Restoring the Bond in Distressed Marriages
John and Kate Plus Eight
You might have been one of the 10.6 million people who watched the John & Kate Plus Eight episode where America’s favorite fraternal twin and sextuplet family, the Gosselins, announced that after 10 years of marriage they were separating and filing for divorce. After welcoming America into the lives of their abundant family for five seasons, John and Kate bring to light the fact that all marriages are susceptible to trouble and adversity. It is a difficult reminder to see that more than ever couples are experiencing distress in marital relationships.
You do not need to have eight children to experience turmoil in intimate relationships. Marriages can often be distressed by major problems, like coping with eight children on national television, but more often it is the everyday issues in marriage that have a propensity to be hurtful and disruptive to the relationship.
As a therapist, the first difficulty couples want to discuss during the initial counseling session is usually a big one (infidelity, sexual difficulties, problems raising children). Rarely is this presenting problem the heaviest burden the couple is carrying in their relationship. Though partners often start with discussing major issues, during the course of treatment we often uncover together that the distress of everyday (lack of feeling loved, heard, appreciated, desired) is the place they feel the most angst. These issues of attachment are commonly the cancer causing the distress in the relationship.
Make no mistake; the marital relationship can be the most rewarding and beautiful bond that a man and woman experience in life. Sadly, this same partnership can be the most challenging and perplexing relationship one will ever face. Why is it that oftentimes we are wounded the most by our spouse? How can we begin to restore the damage and bring reconciliation to the relationship?
Hearing and Validating Emotions
Like all therapists, I hear common themes come up with patients in distressed marriages. One memory I have during a marital counseling session is of a couple arguing over a regularly disputed issue, housework. The wife stated that she was upset that when she returned home from work, her husband (whose vocation let him work from home to care for their young child during daytime) did not do any cleaning or cooking, thus leaving her to deal with a messy home and dinner preparation after a hard day at the office.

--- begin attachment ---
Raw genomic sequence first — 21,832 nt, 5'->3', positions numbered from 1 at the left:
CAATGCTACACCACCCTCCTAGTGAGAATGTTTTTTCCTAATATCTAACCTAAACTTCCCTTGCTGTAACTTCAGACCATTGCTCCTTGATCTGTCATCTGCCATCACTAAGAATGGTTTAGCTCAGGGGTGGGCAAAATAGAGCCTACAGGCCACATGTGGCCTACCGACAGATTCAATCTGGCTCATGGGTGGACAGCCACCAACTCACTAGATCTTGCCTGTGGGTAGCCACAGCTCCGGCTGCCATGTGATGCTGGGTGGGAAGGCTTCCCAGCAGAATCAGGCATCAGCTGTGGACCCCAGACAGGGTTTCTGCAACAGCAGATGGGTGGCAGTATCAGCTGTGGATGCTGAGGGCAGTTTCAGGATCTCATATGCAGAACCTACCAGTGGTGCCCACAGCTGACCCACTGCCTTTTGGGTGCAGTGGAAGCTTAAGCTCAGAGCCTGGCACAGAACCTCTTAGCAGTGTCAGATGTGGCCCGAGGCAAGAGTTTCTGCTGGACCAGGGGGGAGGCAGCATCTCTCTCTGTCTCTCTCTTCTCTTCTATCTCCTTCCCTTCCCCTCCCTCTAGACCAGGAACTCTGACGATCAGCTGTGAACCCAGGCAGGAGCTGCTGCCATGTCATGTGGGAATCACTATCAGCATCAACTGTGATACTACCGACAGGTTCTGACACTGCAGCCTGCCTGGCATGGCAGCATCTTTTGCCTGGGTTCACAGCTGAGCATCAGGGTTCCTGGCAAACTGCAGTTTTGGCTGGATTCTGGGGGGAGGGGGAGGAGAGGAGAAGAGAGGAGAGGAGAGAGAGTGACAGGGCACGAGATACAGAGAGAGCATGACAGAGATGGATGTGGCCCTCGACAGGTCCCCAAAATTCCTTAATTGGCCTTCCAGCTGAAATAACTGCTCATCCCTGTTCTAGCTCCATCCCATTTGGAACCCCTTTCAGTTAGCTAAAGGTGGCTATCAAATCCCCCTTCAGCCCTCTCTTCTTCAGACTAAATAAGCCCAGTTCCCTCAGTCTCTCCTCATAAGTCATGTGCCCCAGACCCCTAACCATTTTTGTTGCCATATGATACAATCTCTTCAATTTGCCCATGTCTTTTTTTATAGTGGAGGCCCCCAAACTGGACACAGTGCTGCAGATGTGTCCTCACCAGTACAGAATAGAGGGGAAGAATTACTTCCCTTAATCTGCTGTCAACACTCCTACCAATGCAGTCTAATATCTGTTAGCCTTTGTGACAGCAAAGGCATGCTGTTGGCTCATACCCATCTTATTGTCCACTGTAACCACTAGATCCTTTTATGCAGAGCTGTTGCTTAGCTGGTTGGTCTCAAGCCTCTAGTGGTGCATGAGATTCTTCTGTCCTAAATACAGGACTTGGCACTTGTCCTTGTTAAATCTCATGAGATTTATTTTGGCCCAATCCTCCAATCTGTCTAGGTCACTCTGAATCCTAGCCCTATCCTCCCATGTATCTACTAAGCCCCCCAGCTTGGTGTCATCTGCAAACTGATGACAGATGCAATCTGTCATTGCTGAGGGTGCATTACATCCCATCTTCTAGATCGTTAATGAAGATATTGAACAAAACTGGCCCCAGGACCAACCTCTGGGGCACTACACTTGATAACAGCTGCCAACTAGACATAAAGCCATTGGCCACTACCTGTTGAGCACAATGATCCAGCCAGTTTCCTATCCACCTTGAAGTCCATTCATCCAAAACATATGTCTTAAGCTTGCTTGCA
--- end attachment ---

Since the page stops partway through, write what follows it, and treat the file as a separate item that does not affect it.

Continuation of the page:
Upon further disclosure and discussion, she revealed that it wasn’t really the messy house or unmade dinner that angered her, but rather that she didn’t feel cared for when her husband neglected the housework. A beautiful and powerful moment took place between the two when she was able to admit her vulnerable feelings and her husband was able to listen and respond that he did in fact care and want to do things differently to show his love and respect.
He heard her complaint concerning housework numerous times in the past. But as he listened to the emotions that were behind his wife’s criticism, he was able to identify with her and validate her feelings rather than defend himself and focus on her grievance. Learning to communicate emotions is both vulnerable and risky, because if those feelings are not heard or rejected, we feel wounded. It is much safer to criticize one’s spouse about the dishes, but much more daunting and brave to speak about not feeling loved.
As we become mired in our way of relating to each other it becomes difficult to judge a situation dispassionately and thus respond in a loving, non-defensive manner. It requires both spouses working together to communicate feelings, support emotions and embrace a truly open dialogue. Generally it takes much time and practice, but when partners can begin to speak honestly and openly about their emotions and have those feelings validated by their spouse, it can lead to much hope and healing in the marriage.
– D. Jeremiah Simmons